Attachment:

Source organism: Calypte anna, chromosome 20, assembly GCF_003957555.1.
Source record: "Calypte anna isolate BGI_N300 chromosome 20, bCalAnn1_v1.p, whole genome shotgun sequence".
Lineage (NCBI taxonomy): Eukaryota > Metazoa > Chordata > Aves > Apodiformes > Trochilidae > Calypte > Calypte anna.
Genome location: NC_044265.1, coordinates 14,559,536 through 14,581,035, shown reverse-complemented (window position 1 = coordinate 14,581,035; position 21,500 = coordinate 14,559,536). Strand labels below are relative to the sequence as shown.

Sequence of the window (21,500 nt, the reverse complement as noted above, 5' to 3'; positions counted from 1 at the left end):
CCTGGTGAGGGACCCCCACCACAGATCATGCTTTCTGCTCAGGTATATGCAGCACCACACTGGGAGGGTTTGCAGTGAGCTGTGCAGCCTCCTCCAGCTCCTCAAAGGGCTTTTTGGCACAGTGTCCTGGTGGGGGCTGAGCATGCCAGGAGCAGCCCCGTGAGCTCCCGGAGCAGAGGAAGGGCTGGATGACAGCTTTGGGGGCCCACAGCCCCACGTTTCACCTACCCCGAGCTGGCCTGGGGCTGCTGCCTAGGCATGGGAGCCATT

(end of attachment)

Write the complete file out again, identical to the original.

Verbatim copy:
Source organism: Calypte anna, chromosome 20, assembly GCF_003957555.1.
Source record: "Calypte anna isolate BGI_N300 chromosome 20, bCalAnn1_v1.p, whole genome shotgun sequence".
Lineage (NCBI taxonomy): Eukaryota > Metazoa > Chordata > Aves > Apodiformes > Trochilidae > Calypte > Calypte anna.
Genome location: NC_044265.1, coordinates 14,559,536 through 14,581,035, shown reverse-complemented (window position 1 = coordinate 14,581,035; position 21,500 = coordinate 14,559,536). Strand labels below are relative to the sequence as shown.

Sequence of the window (21,500 nt, the reverse complement as noted above, 5' to 3'; positions counted from 1 at the left end):
CCTGGTGAGGGACCCCCACCACAGATCATGCTTTCTGCTCAGGTATATGCAGCACCACACTGGGAGGGTTTGCAGTGAGCTGTGCAGCCTCCTCCAGCTCCTCAAAGGGCTTTTTGGCACAGTGTCCTGGTGGGGGCTGAGCATGCCAGGAGCAGCCCCGTGAGCTCCCGGAGCAGAGGAAGGGCTGGATGACAGCTTTGGGGGCCCACAGCCCCACGTTTCACCTACCCCGAGCTGGCCTGGGGCTGCTGCCTAGGCATGGGAGCCATT